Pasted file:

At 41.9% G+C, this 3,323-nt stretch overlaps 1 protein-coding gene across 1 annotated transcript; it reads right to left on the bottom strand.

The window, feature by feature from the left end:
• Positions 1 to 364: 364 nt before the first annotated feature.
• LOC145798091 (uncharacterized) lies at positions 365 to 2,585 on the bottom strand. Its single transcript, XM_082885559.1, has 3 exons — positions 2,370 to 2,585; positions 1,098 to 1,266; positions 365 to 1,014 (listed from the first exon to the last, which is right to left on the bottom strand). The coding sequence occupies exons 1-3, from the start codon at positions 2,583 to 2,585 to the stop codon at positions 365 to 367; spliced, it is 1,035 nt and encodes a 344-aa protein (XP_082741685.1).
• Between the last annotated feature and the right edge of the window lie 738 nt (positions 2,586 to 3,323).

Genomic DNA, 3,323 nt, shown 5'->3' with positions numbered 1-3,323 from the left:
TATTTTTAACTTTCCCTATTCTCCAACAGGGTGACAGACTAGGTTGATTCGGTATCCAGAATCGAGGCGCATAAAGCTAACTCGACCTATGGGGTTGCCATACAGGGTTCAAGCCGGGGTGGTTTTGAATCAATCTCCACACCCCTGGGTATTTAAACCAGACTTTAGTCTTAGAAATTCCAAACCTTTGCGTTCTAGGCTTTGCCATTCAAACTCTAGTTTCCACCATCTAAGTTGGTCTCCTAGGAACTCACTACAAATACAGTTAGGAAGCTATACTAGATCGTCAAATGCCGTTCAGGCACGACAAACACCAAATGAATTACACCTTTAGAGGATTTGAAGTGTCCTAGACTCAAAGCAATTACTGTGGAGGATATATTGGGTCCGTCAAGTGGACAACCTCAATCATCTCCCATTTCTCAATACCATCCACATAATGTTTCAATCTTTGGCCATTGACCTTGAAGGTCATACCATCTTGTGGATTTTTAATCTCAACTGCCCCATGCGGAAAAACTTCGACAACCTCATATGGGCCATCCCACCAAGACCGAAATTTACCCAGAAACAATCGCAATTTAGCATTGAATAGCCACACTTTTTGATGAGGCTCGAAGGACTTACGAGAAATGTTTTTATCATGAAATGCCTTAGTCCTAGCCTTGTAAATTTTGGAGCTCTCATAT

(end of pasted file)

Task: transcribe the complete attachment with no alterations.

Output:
At 41.9% G+C, this 3,323-nt stretch overlaps 1 protein-coding gene across 1 annotated transcript; it reads right to left on the bottom strand.

The window, feature by feature from the left end:
• Positions 1 to 364: 364 nt before the first annotated feature.
• LOC145798091 (uncharacterized) lies at positions 365 to 2,585 on the bottom strand. Its single transcript, XM_082885559.1, has 3 exons — positions 2,370 to 2,585; positions 1,098 to 1,266; positions 365 to 1,014 (listed from the first exon to the last, which is right to left on the bottom strand). The coding sequence occupies exons 1-3, from the start codon at positions 2,583 to 2,585 to the stop codon at positions 365 to 367; spliced, it is 1,035 nt and encodes a 344-aa protein (XP_082741685.1).
• Between the last annotated feature and the right edge of the window lie 738 nt (positions 2,586 to 3,323).

Genomic DNA, 3,323 nt, shown 5'->3' with positions numbered 1-3,323 from the left:
TATTTTTAACTTTCCCTATTCTCCAACAGGGTGACAGACTAGGTTGATTCGGTATCCAGAATCGAGGCGCATAAAGCTAACTCGACCTATGGGGTTGCCATACAGGGTTCAAGCCGGGGTGGTTTTGAATCAATCTCCACACCCCTGGGTATTTAAACCAGACTTTAGTCTTAGAAATTCCAAACCTTTGCGTTCTAGGCTTTGCCATTCAAACTCTAGTTTCCACCATCTAAGTTGGTCTCCTAGGAACTCACTACAAATACAGTTAGGAAGCTATACTAGATCGTCAAATGCCGTTCAGGCACGACAAACACCAAATGAATTACACCTTTAGAGGATTTGAAGTGTCCTAGACTCAAAGCAATTACTGTGGAGGATATATTGGGTCCGTCAAGTGGACAACCTCAATCATCTCCCATTTCTCAATACCATCCACATAATGTTTCAATCTTTGGCCATTGACCTTGAAGGTCATACCATCTTGTGGATTTTTAATCTCAACTGCCCCATGCGGAAAAACTTCGACAACCTCATATGGGCCATCCCACCAAGACCGAAATTTACCCAGAAACAATCGCAATTTAGCATTGAATAGCCACACTTTTTGATGAGGCTCGAAGGACTTACGAGAAATGTTTTTATCATGAAATGCCTTAGTCCTAGCCTTGTAAATTTTGGAGCTCTCATAT